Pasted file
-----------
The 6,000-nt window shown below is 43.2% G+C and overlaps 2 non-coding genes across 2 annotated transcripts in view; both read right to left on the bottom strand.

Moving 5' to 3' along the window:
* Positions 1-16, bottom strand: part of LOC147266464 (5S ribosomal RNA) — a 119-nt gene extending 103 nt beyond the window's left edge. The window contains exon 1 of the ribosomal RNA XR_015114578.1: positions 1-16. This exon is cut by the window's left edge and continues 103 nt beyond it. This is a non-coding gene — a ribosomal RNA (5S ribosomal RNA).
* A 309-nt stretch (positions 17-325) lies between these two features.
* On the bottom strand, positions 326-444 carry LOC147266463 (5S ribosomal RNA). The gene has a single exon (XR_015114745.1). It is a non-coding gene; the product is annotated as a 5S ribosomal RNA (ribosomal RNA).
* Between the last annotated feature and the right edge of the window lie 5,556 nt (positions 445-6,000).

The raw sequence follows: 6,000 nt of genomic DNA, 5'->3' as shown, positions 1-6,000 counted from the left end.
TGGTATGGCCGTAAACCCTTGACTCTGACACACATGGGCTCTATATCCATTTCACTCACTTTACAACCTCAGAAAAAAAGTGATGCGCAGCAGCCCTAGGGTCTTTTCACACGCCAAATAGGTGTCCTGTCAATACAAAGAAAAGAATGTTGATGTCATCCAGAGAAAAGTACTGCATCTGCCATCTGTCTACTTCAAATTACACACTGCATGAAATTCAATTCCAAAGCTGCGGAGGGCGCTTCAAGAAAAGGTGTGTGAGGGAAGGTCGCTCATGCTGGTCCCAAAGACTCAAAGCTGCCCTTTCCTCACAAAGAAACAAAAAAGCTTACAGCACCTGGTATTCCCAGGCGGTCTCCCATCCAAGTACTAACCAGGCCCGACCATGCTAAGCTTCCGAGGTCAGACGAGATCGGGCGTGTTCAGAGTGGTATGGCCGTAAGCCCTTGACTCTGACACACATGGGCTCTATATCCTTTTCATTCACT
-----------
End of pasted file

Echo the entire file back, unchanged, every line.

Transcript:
The 6,000-nt window shown below is 43.2% G+C and overlaps 2 non-coding genes across 2 annotated transcripts in view; both read right to left on the bottom strand.

Moving 5' to 3' along the window:
* Positions 1-16, bottom strand: part of LOC147266464 (5S ribosomal RNA) — a 119-nt gene extending 103 nt beyond the window's left edge. The window contains exon 1 of the ribosomal RNA XR_015114578.1: positions 1-16. This exon is cut by the window's left edge and continues 103 nt beyond it. This is a non-coding gene — a ribosomal RNA (5S ribosomal RNA).
* A 309-nt stretch (positions 17-325) lies between these two features.
* On the bottom strand, positions 326-444 carry LOC147266463 (5S ribosomal RNA). The gene has a single exon (XR_015114745.1). It is a non-coding gene; the product is annotated as a 5S ribosomal RNA (ribosomal RNA).
* Between the last annotated feature and the right edge of the window lie 5,556 nt (positions 445-6,000).

The raw sequence follows: 6,000 nt of genomic DNA, 5'->3' as shown, positions 1-6,000 counted from the left end.
TGGTATGGCCGTAAACCCTTGACTCTGACACACATGGGCTCTATATCCATTTCACTCACTTTACAACCTCAGAAAAAAAGTGATGCGCAGCAGCCCTAGGGTCTTTTCACACGCCAAATAGGTGTCCTGTCAATACAAAGAAAAGAATGTTGATGTCATCCAGAGAAAAGTACTGCATCTGCCATCTGTCTACTTCAAATTACACACTGCATGAAATTCAATTCCAAAGCTGCGGAGGGCGCTTCAAGAAAAGGTGTGTGAGGGAAGGTCGCTCATGCTGGTCCCAAAGACTCAAAGCTGCCCTTTCCTCACAAAGAAACAAAAAAGCTTACAGCACCTGGTATTCCCAGGCGGTCTCCCATCCAAGTACTAACCAGGCCCGACCATGCTAAGCTTCCGAGGTCAGACGAGATCGGGCGTGTTCAGAGTGGTATGGCCGTAAGCCCTTGACTCTGACACACATGGGCTCTATATCCTTTTCATTCACT